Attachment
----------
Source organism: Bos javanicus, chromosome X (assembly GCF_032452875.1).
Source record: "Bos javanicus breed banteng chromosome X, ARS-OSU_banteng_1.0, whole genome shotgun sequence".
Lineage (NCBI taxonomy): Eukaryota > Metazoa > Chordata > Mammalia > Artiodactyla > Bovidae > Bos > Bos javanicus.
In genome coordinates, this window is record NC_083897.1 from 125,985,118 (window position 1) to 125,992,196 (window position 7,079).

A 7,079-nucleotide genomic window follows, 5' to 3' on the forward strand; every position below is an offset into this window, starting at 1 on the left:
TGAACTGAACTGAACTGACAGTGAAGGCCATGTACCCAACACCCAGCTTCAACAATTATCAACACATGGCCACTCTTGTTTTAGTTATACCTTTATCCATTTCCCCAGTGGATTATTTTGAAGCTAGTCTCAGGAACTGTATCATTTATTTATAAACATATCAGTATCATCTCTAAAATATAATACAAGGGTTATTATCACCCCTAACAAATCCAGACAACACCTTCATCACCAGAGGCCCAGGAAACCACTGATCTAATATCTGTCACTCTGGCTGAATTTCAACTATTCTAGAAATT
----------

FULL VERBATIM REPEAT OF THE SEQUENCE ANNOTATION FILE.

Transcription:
Source organism: Bos javanicus, chromosome X (assembly GCF_032452875.1).
Source record: "Bos javanicus breed banteng chromosome X, ARS-OSU_banteng_1.0, whole genome shotgun sequence".
Lineage (NCBI taxonomy): Eukaryota > Metazoa > Chordata > Mammalia > Artiodactyla > Bovidae > Bos > Bos javanicus.
In genome coordinates, this window is record NC_083897.1 from 125,985,118 (window position 1) to 125,992,196 (window position 7,079).

A 7,079-nucleotide genomic window follows, 5' to 3' on the forward strand; every position below is an offset into this window, starting at 1 on the left:
TGAACTGAACTGAACTGACAGTGAAGGCCATGTACCCAACACCCAGCTTCAACAATTATCAACACATGGCCACTCTTGTTTTAGTTATACCTTTATCCATTTCCCCAGTGGATTATTTTGAAGCTAGTCTCAGGAACTGTATCATTTATTTATAAACATATCAGTATCATCTCTAAAATATAATACAAGGGTTATTATCACCCCTAACAAATCCAGACAACACCTTCATCACCAGAGGCCCAGGAAACCACTGATCTAATATCTGTCACTCTGGCTGAATTTCAACTATTCTAGAAATT